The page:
SPAIN, where unemployment is rising rapidly, will stop issuing visas to most migrant workers.
No more visas will be granted to low-skilled workers, such as those employed in restaurants and shops, a spokeswoman for the labour and immigration ministry said yesterday.
She said the government would also insist that companies prove they cannot fill posts in Spain before bringing in foreign workers. She did not say when the measures would take effect.
Celestino Corbacho, the employment minister, said on Wednesday that the government would cut the number of work visas “to roughly zero” in 2009.
“It doesn’t seem reasonable that with 2.5 million unemployed, we continue to recruit workers from abroad,” said Mr Corbacho, who wants to pay unemployed foreigners to return to their countries. About 180,000 foreign workers arrived in Spain last year.
Unemployment has leapt by 500,000 in a year as the construction boom has evaporated. Jose Luis Rodriguez Zapatero, the socialist prime minister, who announced an amnesty to about 700,000 illegal immigrants soon after he took office in 2004, has done a U-turn on immigration since being re-elected.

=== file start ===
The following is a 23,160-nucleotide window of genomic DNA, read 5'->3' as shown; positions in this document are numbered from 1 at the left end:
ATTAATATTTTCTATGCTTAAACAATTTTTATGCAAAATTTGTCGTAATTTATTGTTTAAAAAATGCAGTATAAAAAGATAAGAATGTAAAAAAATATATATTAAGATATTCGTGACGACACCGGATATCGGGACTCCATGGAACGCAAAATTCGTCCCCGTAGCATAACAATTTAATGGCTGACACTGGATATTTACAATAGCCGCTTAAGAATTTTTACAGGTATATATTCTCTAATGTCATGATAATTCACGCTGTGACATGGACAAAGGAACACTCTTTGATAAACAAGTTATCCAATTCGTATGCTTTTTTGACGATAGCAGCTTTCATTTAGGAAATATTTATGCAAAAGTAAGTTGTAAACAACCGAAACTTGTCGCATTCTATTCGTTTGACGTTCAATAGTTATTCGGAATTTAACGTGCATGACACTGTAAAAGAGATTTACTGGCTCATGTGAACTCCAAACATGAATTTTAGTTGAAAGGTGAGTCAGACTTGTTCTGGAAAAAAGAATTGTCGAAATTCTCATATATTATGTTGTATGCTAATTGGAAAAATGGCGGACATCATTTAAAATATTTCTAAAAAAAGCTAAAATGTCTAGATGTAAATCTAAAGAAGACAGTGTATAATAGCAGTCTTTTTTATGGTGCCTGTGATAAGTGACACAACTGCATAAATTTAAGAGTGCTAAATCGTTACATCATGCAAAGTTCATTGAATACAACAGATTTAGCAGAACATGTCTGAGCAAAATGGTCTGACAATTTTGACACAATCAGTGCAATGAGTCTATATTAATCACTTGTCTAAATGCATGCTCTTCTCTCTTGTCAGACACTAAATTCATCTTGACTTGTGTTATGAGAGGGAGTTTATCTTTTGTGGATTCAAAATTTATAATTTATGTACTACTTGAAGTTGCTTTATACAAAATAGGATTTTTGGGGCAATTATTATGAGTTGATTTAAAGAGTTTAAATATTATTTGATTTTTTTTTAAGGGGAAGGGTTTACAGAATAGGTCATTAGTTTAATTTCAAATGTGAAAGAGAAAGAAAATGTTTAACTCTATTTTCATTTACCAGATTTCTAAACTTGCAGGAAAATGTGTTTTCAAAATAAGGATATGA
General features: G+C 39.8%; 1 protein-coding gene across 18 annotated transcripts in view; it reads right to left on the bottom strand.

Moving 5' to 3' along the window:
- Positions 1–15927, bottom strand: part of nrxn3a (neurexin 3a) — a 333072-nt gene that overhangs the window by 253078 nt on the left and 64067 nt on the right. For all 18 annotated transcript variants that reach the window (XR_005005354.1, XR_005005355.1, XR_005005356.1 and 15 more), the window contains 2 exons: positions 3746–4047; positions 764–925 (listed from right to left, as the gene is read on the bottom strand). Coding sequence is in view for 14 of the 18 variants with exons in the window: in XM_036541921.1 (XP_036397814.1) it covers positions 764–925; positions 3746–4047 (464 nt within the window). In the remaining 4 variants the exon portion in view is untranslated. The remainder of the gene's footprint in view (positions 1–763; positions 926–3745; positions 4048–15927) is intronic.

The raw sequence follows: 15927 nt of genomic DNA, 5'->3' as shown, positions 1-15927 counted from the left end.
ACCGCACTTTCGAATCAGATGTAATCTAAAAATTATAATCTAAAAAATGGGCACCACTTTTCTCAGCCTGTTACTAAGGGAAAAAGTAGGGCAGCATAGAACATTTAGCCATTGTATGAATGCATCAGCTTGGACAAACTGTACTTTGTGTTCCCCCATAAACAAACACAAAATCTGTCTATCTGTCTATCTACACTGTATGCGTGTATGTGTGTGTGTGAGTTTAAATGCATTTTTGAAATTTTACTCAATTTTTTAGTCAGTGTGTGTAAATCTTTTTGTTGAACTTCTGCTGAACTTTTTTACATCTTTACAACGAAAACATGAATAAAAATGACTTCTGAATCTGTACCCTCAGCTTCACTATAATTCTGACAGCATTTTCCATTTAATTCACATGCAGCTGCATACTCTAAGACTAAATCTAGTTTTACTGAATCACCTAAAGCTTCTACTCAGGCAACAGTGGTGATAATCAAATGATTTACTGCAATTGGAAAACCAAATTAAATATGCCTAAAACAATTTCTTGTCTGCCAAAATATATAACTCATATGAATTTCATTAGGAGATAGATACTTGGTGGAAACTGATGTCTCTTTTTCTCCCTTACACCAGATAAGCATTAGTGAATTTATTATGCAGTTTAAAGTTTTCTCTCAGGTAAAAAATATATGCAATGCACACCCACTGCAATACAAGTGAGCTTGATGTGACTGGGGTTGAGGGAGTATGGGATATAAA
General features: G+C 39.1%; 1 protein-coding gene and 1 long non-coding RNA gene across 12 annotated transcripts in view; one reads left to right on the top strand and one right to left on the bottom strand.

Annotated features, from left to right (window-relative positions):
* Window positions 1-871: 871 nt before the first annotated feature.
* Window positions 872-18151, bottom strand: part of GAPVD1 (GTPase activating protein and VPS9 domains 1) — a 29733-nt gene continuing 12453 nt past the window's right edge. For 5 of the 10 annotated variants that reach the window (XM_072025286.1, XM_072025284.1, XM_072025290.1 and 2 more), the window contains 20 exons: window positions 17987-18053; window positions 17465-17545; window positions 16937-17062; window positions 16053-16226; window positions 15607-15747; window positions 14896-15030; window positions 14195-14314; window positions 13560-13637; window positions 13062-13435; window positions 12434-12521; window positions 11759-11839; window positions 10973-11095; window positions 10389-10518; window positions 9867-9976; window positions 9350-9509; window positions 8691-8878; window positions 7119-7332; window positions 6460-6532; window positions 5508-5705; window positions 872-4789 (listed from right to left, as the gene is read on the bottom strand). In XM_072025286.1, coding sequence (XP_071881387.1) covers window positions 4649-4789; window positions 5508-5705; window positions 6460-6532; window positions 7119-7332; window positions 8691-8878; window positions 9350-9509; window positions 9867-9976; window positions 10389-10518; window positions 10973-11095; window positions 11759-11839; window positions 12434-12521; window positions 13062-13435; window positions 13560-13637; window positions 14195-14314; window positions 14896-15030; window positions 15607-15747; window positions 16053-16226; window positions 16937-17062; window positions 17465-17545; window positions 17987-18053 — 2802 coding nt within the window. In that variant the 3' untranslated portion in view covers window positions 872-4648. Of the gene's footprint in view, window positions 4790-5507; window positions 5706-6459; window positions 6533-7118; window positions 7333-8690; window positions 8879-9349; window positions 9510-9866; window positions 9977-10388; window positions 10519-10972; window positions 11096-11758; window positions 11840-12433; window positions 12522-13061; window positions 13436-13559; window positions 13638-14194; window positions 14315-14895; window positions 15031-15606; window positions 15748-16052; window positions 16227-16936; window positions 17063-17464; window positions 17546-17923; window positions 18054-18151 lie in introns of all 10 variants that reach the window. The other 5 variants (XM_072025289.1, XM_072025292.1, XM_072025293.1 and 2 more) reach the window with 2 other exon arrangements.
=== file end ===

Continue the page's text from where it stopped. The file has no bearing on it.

In March’s poll, the opposition conservatives won working-class support by playing on fears about Spain’s growing Muslim community. The conservative Popular Party welcomed the visa crackdown.
“This is going in the right direction,” said a spokesman before calling for more action to stop illegal immigration. Spain’s immigrant population has risen to 10 per cent of the population from nominal levels a decade ago, with mainly low-paid workers arriving from Latin America, Morocco, Asia, eastern Europe and sub-Saharan Africa.